- The Washington Times - Sunday, December 23, 2001

A trio of new sports tomes to peruse during the holidays or thereafter:
"Cole Classics"
($9.95, 21st Century Online Publishing, 128 pages, illus.) Authors John McNamara of the Annapolis Capital and David Elfin of The Washington Times have turned out a book that, quite simply, no Maryland basketball fan should be without. Even Dean Smith and Mike Krzyzewski might find it hard to put down.
In words and many fascinating pictures, the authors recall the key games and players during Cole's 46 seasons as a hotbed of college basketball. (The Terrapins will move into new Comcast Center next season.) For anyone who has been there, the book will recall the electric moments before big ACC games when Lefty Driesell strode onto the court flashing the victory sign or Gary Williams arrived shaking his fist in the air.
Included are a foreword by Williams, who also played at Maryland, and the authors' choices for the all-time Maryland team. Players profiled include relative old-timers Bob Kessler and Will Hetzel, as well as Len Elmore, Tom McMillen, John Lucas, Albert King, Buck Williams, the ill-fated Len Bias, Walt Williams, Joe Smith, Lonny Baxter and Juan Dixon. There's even a segment on Johnny Holliday, Maryland's longtime radio broadcaster.
Some of the old pictures are hilarious and not just because of the oh-so-short shorts. I especially loved the one of nattily dressed coach Bud Millikan standing at the foul line "showing" future coaches Gary Williams and Joe Harrington and other players how to shoot foul shots. Hey, Bud, didn't those black dress shoes scratch the floor?
One especially valuable section tells us "Who Was Cole?" Answer: William P. Cole Jr. was a former federal judge and chairman of the university's Board of Regents. The building was named for him in December 1956, a year after it opened, but he was unable to attend because of illness and died a year later. And as Maryland trivia buffs know, the words "Field House" are not part of the official title; instead, it's the Cole "Student Activities Building."
"Every Saturday Afternoon"
($29.95, Sporting News, 224 pages, illus. If college football turns you on, so will this coffee table book. Author Ron Jones and many talented photographers do a fine job of capturing what repeatedly has been called "the color and pageantry" of the game on American campuses.
It is necessary, of course, to believe that football is genuinely important and then some at institutions of higher learning, even if many of the athletes are college students in name only. Certainly, sports are a vital and fascinating part of college life. The question is how important they should be, but no doubts are raised here.
Jones and his editors identify the 20 best places to watch a game and even, bravely, rank them. No. 1, in case you simply have to know, is Tennessee, where the entire town of Knoxville turns orange and white on game day.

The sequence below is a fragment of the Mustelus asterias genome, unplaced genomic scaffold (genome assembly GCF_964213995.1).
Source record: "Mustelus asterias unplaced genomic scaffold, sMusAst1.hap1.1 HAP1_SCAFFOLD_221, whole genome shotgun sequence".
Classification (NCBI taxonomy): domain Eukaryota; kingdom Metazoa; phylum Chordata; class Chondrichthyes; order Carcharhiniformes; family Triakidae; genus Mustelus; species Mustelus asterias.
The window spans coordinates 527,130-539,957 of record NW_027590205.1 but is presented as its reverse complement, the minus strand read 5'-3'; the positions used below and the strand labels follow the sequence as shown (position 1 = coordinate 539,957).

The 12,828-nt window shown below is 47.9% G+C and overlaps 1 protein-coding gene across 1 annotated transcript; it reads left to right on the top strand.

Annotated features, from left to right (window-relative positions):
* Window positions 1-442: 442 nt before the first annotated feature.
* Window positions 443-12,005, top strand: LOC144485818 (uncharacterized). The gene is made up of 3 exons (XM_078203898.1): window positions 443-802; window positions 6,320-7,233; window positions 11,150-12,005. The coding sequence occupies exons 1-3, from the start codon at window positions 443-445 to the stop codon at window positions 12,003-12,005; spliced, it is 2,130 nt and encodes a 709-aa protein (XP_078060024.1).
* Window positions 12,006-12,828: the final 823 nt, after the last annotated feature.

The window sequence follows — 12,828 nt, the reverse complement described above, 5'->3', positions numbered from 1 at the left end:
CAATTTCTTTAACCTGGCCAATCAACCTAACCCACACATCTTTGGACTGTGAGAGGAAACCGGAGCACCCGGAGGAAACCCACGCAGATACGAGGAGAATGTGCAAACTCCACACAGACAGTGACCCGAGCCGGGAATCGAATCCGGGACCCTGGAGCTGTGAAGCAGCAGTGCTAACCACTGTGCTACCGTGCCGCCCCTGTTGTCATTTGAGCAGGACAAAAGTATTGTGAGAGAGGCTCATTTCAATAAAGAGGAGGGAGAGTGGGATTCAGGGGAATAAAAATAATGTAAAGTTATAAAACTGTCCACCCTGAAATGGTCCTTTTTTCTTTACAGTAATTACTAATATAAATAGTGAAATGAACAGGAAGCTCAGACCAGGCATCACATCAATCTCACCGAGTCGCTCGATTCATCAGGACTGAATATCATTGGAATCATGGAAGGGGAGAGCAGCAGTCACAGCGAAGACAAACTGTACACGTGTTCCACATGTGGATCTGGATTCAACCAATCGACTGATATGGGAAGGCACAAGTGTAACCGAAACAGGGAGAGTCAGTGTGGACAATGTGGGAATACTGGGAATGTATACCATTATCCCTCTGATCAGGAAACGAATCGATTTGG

Interestingly, 11 of the top 20 (including Clemson and Florida State of the ACC) are in the Southwest or South, where "inhibition gives way to an overt passion that has existed as long as there has been college football," Jones says.
Perhaps the most evocative of more than 200 color photos shows the stands at Memorial Stadium in Lincoln, Neb., as a total sea of red in honor of the Cornhuskers. We also see two (thankfully empty) caskets at a local funeral home bearing the team's "N" logo on the inside of the lid. Husker fans, I suppose, never really die.
There is no mention of Maryland or Virginia in the book, but Navy gets the last two paragraphs as sort of a sop after Army's Michie Field is praised to the skies. Jones cites the "spine-tingling" experience of watching the brigade of Midshipmen march into Navy-Marine Corps Memorial Stadium in Annapolis, plus the F-18 fighter jets that buzz the field and jumps by the Navy Seal Parachute Team. However, Bill the Goat doesn't rate a mention bah!
"I Remember Al McGuire" ($18.95. Cumberland House Publishing, 240 pages, illus.) This slim volume by Nashville author Mike Towle is a somewhat overwrought tribute to the iconoclastic basketball coach who took Marquette to a national championship in 1977 and later won acclaim as a refreshingly candid and witty broadcaster in tandem with Dick Enberg and Billy Packer on NBC.
Like most testimonials, this one tends to be somewhat repetitive, but there's no denying the fact that McGuire was one of a kind. In applying for the Marquette job in 1964, he conveniently reversed the records of his last two teams at Belmont Abbey: 6-19 and 6-18: McGuire's explanation, according to longtime friend and rival Lefty Driesell: "I just flipped it and put my losses first. I didn't say they were wins and losses, I just said I was [19-6 and 18-6]."
Adds Driesell: "I don't think Al took basketball all that seriously." Oh, but he did that's why McGuire broke into sobs in the final moments of Marquette's title-game victory over North Carolina in '77 and why he then quit to go ride his motorcycle and collect toy soldiers. But he also gave the impression of being able to laugh at himself, a quality that endeared him to millions when he became a broadcaster.


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